The Object returned when getting the "summaryfeatures" field implements the com.yahoo.data.access.Inspectable interface. The actual data access API that you will use is the com.yahoo.data.access.Inspector, which can be used to access all sorts of structured data.

In the case of "summaryfeatures" the top-level value is always a simple struct (with type() == Type.OBJECT) with each ranking feature as a double-valued field.

Note the use of the asDouble function with a supplied default value; this ensures that if the ranking feature for some reason is unavailable, we get sensible default behavior instead of getting an exception. If getting the correct data is crucial you may want the exception and handle that instead.

Use Case: accessing array attributes

The following illustrates accessing some field that is of array type:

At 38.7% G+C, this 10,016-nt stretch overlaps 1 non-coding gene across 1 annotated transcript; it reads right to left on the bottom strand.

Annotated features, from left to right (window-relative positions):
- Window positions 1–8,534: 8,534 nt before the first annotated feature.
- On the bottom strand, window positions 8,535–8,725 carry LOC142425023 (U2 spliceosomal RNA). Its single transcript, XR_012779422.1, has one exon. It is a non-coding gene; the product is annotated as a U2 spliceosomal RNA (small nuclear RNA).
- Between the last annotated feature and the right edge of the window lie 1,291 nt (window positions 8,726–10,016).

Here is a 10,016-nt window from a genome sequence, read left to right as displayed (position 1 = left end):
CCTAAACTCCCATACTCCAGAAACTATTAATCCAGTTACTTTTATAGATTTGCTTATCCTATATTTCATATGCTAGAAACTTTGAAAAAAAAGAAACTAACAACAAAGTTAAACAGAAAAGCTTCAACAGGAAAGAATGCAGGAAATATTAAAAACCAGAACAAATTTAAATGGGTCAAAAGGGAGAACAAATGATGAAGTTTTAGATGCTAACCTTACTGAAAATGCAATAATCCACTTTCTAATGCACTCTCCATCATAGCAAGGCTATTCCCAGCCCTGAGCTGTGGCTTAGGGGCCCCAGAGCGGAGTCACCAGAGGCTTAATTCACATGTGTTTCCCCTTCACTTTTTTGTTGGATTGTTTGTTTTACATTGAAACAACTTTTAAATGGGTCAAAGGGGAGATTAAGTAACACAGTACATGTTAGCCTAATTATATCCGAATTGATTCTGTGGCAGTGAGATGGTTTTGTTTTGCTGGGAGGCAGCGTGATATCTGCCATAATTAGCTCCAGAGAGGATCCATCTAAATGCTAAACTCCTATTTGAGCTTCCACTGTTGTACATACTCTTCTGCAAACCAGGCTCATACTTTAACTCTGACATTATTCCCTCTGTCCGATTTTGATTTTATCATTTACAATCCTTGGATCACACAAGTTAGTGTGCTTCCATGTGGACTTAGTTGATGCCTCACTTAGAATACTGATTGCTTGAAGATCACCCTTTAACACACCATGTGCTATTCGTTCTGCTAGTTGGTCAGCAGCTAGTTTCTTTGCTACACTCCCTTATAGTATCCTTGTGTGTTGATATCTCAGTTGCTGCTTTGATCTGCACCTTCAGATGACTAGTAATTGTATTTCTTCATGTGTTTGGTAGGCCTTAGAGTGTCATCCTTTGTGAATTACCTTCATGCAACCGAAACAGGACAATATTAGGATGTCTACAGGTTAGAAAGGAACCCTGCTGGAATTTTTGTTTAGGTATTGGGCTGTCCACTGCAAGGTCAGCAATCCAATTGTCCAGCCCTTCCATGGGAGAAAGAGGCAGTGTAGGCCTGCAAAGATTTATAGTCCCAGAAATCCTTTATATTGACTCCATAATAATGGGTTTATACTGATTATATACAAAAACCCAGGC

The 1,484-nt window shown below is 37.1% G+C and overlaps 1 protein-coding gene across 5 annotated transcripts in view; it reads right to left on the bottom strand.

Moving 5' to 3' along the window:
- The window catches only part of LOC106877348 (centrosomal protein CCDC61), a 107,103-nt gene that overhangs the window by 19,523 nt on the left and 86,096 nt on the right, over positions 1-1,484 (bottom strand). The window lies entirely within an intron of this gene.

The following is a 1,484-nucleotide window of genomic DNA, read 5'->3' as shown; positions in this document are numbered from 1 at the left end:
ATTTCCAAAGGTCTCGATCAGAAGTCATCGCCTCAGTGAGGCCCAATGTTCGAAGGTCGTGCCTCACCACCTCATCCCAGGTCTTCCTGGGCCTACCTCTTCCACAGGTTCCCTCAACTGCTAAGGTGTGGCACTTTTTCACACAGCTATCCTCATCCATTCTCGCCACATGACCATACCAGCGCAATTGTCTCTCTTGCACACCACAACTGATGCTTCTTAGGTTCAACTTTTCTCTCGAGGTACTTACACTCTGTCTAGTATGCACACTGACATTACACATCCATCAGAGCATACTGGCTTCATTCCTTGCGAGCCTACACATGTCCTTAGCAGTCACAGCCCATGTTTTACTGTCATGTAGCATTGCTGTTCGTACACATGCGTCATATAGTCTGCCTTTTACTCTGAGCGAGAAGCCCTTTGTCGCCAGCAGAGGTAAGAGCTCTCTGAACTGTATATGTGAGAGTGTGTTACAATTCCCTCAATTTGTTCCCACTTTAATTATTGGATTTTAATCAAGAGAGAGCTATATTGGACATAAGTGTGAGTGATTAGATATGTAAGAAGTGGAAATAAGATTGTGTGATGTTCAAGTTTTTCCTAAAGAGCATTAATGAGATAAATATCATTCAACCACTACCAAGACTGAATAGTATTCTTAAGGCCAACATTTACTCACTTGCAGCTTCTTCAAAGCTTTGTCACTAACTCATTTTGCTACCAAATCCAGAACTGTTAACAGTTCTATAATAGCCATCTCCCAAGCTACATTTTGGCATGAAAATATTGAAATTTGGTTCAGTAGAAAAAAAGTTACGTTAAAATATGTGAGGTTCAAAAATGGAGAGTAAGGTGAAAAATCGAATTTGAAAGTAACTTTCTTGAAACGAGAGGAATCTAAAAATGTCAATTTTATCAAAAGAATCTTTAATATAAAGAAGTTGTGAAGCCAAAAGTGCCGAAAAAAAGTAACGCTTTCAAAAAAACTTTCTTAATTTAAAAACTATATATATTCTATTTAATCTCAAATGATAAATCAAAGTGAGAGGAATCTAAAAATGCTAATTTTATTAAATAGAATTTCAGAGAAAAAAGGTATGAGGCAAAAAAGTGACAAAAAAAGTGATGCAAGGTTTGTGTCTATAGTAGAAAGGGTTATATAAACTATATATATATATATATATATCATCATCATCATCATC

import com.yahoo.search.*;
import com.yahoo.search.result.*;
import com.yahoo.search.searchchain.*;
import com.yahoo.data.access.*;

@After(PhaseNames.TRANSFORMED_QUERY)
@Before(PhaseNames.BLENDED_RESULT)
public class SimpleTestSearcher extends Searcher {

    public Result search(Query query, Execution execution) {
        Result r = execution.search(query);
        execution.fill(r);
        for (Hit hit : r.hits().asList()) {
            if (hit.isMeta()) continue;
            Object o = hit.getField("titles");
            if (o instanceof Inspectable) {
                StringBuilder pasteBuf = new StringBuilder();
                Inspectable field = (Inspectable) o;
                Inspector arr = field.inspect();
                for (int i = 0; i < arr.entryCount(); i++) {
                    pasteBuf.append(arr.entry(i).asString(""));
                    if (i+1 < arr.entryCount()) {
                        pasteBuf.append(", ");
                    }
                }
                hit.setField("titles", pasteBuf.toString());